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Some online strategy guidelines
1. Build brand awareness
The more people are aware of your company and the products and services it has to offer, the more likely they will be to buy.
To increase awareness of your website, and your company, you will want to funnel in visitors from as many relevant sources as possible. That means establishing "hyperlinks" with other sites that share your target audience, as well as listing your company on hot search engines such as Google, Lycos , Yahoo! or Vinaseek. Remember that the online world is a series of interconnected "communities," so keep this in mind as you develop awareness strategies.
It is also important to advertise and solicit public relations attention to your site. Advertising can be expensive, but it works, and you can control the message. Public relations can also be effective, but you have much less control over the message and how your company is presented.
Contact those media journalists-- both online and off-- who are most likely to cover your industry or company. Make a list of target media contacts and send them a press release or drop an email message inviting them to visit your site. Give them a specific reason to come, and make sure your site can deliver what you promise.

2. Direct response
In addition to building awareness, many marketers want to stimulate direct action. Direct-response techniques encourage consumers to order products, request more information, receive a sales call, and otherwise "get involved." Direct marketing also allows for efficient tracking and testing of various sales messages and the ability to generate immediate revenues-- today!
Tactically, you could provide visitors with a simple order form along with a secure means of payment. Or you could develop promotional giveaways or contests to generate excitement while capturing valuable customer information for future marketing initiatives.

3. Education
You already know how important it is to educate people about your products and services. But on the Web, you have to offer something more. Like it or not, to succeed on the Web, you have to give away information and services. People only go or return to sites where they can get something.
The point is, give something of real value to your target audience. In return, they'll be more interested in learning about your products and services and they'll have a better impression of you as a company.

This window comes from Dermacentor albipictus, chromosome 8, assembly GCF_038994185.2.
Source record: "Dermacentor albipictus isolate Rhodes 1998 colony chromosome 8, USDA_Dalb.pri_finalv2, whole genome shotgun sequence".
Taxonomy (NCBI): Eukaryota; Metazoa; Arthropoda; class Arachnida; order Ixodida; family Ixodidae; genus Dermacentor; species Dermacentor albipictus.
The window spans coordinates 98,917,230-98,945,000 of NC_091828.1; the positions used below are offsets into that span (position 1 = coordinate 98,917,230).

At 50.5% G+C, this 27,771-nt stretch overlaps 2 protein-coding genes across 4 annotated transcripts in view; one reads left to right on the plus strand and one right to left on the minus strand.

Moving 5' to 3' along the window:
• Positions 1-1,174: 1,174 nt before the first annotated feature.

Demonstrate your wares. When people clearly understand your products and services-- how they work and what benefits they provide-- they are much more likely to buy. If your product or service is complex, intangible, or not easily demonstrated, find innovative ways to give consumers a "taste" of it. Have fun. Be creative.
In conventional marketing, a product "trial" is usually critical to long-term sales growth. The Web, because it offers sight, sound, motion, and interaction, provides an inexpensive, highly efficient way to try out products and services.

4. Direct response
Research on the Net is not only cheap, it can help your business expand markets, fine-tune product offerings, improve customer service, and identify new trends and customer needs.
Use your website to solicit feedback from customers. Find out what they like and dislike and obtain valuable suggestions on how to improve your products or services. Try conducting inexpensive or free online surveys to answer all sorts of marketing questions that would normally cost thousands of dollars and take weeks or months to complete. But remember to offer something in return.
You can also tap into hundreds of existing online databases and newsgroups to strengthen your understanding of a new market segment or product area.

5. Content, content, content
Content is what drives success on the Internet. It is the meat of what you have to offer (fancy design and creative graphics are the dessert). To attract your target audience and keep them coming back, you've got to deliver information-- the right information-- in a timely and organized manner.
Consider what your audience really wants to know. They probably don't need to know your company history dating back to 1973. More likely, they'll want the latest on industry news and trends, helpful tips and guidelines relating to your service or product category, or access to other information sources.

Obviously, you will want to skew content towards your products and services. The trick is to do this in a way that doesn't appear self-serving. Make the content meaningful, relevant, and ultimately helpful to your target, and visitors will return to your site again and again. They'll even thank you for it.
Decide who in your organization will be primarily responsible for creating and updating content. Once you've assigned a "content master" (maybe it's you), this person can delegate content assignments to other people or departments. But someone needs to be accountable for all that goes up and through your site. Finally, take time to determine how and how often content will be updated-- daily, weekly, or monthly. There's nothing in cyberspace worse than a stale website.
   
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